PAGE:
FIFA: Road to World Cup 98 (commonly abbreviated to FIFA 98) is a football video game developed by EA Canada and published by Electronic Arts. It was the fifth game in the FIFA series and the second to be in 3D on the 32-bit machines. A number of different players were featured on the cover, including David Beckham in the UK, Roy Lassiter in the USA and Mexico, David Ginola on the French cover, Raúl on the Spanish cover and Andreas Möller on the German cover. FIFA 98 was the last FIFA game released for the Mega Drive in Europe.We're all familiar with the EA formula by now: a stunning opening credits sequence (which in this game reaches no less than music video level); an unbelievable variety of fully licensed international, professional, and club teams; beautifully rendered stadiums complete with roaring, chanting crowds; and John Motson's dry, humorous commentary. But with the official license to World Cup Paris 98 on this year's resume (as EA makes abundantly clear with the numerous references to "the beautiful city of Paris"), I think we've all been expecting a little something special from FIFA 98. Happily, mes cheries, this tour de force does not disappoint.
As beautiful as a walk along the Seine, the first things that hit you in FIFA 98 are the expansive stadiums, ever-changing skies, and perfectly rendered 3D characters. Complete with facial features and hairdos, your players are able to perform more feats of aerial derring-do (or is that Depar-dieu?) than the legendary Cirque du Soleil performers. Bicycle kicks, slide tackles, diving headers... all of these are actually possible in the game, and advanced moves such as jumping over a slide tackle or flipping the ball over your opponents' heads can be mastered with a slight bit of practice.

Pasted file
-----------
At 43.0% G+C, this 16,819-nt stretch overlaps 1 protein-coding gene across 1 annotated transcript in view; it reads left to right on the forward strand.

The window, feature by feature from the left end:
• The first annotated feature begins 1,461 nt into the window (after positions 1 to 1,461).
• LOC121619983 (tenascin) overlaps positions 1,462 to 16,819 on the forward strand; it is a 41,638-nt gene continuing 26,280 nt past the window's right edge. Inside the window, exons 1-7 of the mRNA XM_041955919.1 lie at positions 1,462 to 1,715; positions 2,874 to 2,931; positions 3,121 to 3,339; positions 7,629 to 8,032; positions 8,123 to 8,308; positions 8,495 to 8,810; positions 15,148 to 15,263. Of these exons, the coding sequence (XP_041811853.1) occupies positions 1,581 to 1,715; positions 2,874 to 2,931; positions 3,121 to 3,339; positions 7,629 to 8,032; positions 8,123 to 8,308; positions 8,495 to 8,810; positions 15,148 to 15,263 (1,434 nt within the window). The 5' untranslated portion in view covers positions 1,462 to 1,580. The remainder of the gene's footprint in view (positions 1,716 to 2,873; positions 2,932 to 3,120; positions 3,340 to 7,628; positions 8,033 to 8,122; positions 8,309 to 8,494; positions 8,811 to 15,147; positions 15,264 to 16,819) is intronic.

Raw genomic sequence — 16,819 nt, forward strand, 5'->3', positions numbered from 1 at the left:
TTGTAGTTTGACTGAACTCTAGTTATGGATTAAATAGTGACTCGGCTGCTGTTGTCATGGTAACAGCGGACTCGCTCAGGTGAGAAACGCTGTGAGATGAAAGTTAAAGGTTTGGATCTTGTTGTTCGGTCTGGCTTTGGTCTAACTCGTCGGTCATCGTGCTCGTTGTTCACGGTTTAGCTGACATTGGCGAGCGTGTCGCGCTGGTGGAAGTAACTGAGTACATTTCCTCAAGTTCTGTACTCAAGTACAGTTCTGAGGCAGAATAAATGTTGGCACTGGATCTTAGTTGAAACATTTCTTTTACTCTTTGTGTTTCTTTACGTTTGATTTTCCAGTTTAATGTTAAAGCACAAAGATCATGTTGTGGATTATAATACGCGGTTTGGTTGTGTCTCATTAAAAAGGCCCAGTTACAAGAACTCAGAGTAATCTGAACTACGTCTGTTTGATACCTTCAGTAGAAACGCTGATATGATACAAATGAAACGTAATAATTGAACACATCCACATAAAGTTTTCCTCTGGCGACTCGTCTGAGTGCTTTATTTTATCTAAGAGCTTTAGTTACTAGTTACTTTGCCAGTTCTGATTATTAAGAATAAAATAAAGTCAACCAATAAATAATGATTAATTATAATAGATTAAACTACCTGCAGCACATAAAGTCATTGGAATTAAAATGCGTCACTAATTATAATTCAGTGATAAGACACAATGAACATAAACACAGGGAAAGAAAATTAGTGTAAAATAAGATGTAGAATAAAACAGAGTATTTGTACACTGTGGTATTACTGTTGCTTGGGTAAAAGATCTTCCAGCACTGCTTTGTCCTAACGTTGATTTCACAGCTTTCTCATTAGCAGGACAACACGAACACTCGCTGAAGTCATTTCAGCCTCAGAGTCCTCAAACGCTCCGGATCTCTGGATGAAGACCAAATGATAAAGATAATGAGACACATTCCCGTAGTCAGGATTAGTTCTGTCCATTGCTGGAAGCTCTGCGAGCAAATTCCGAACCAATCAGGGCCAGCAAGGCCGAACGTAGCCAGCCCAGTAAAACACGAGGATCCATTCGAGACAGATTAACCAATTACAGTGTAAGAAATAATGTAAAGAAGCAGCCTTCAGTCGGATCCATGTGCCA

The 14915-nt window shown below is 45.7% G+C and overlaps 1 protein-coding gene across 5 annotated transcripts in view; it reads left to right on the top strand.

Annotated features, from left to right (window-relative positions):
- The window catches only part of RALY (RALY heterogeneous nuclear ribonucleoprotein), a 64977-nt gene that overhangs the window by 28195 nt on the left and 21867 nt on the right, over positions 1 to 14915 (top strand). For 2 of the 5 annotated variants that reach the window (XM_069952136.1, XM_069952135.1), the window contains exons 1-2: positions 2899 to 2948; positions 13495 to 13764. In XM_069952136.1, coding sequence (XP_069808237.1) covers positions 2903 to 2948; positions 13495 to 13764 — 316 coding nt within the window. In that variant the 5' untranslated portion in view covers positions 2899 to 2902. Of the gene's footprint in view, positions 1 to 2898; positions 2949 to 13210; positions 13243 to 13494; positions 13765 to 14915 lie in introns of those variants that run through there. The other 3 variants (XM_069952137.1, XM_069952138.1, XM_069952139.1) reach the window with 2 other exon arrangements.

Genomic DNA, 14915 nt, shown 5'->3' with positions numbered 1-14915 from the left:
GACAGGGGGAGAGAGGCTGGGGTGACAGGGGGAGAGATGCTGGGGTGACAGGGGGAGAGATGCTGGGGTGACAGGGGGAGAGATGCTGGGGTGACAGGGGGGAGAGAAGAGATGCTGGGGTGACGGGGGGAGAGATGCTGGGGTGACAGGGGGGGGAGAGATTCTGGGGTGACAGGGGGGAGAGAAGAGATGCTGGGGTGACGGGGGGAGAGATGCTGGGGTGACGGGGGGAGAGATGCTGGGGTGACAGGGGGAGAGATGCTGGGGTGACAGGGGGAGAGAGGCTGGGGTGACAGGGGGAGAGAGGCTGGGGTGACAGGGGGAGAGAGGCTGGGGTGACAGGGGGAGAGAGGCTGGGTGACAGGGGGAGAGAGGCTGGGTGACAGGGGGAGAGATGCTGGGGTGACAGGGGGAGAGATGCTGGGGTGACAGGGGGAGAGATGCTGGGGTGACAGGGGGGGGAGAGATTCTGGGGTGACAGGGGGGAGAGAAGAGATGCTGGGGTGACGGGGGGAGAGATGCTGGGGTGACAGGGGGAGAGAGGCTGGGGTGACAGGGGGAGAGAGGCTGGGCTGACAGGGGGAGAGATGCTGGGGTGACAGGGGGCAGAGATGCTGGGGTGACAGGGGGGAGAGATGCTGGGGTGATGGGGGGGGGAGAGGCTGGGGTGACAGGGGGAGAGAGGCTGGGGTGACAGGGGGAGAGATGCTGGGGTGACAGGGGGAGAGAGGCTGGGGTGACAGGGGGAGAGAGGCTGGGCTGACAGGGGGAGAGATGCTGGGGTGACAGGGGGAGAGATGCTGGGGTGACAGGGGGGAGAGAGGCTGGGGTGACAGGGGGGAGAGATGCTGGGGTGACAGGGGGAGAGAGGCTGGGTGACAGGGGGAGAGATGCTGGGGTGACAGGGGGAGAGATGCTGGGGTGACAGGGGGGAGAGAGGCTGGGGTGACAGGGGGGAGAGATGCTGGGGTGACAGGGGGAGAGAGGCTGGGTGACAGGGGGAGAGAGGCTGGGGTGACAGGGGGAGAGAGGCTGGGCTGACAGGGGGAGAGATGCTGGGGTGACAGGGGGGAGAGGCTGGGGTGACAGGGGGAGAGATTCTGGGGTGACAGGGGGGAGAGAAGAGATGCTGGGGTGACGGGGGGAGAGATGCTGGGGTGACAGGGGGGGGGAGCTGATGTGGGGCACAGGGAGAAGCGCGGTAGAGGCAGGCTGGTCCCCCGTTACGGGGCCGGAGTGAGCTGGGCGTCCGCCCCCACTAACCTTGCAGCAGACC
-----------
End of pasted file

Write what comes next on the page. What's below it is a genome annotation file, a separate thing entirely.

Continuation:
While EA is famous for its wealth of options, FIFA 98 offers more options than there are types of Brie at the lovely cheese shops along the historic Champs Elysees. There are hundreds of teams, three difficulty levels, and five different play options, including friendly, league, penalty shots, and the road to the World Cup. Most impressive, though, are the actual team management options in the game, allowing you to choose from multiple formations, player positions, and strategies. More amazingly, you can also adjust each individual player's attack bias and aggression level, choose who takes free and corner kicks, and create or purchase new players to add to your club.
All of this is good, but what sticks out in FIFA 98 like a baguette from a shopping bag is the gameplay. Fast, challenging (at least for a while), and as smooth as a neatly rolled Galoise, one game immediately erases all memory of what must now be seen as the transitional FIFA '97. While this fast pace may be at the expense of true realism, it is certainly more entertaining to play; slide tacklers get back to their feet in time to rejoin the action, shots occasionally find the corner of the net, and it is actually possible to win a fifty-fifty ball from a computer opponent. Additionally, the computer AI is much improved, allowing you to play the ball into open space and let your teammate run on to it, creating a fast-break opportunity. This does work against you when you are trying to play the ball back to the goalie (and you end up rolling it into open space in front of the net), but, for the most part, it creates a faster, more exciting style of play than any soccer game ever made.
Smooth, entertaining, and relatively high-scoring, FIFA 98 may eventually prove a little easy for hard-core footballers, but the multiplayer options (and EA's matchmaking site) will let you find one another like long-lost lovers at the Eiffel Tower. They say Paris is the city of love, and you'll most certainly love this game.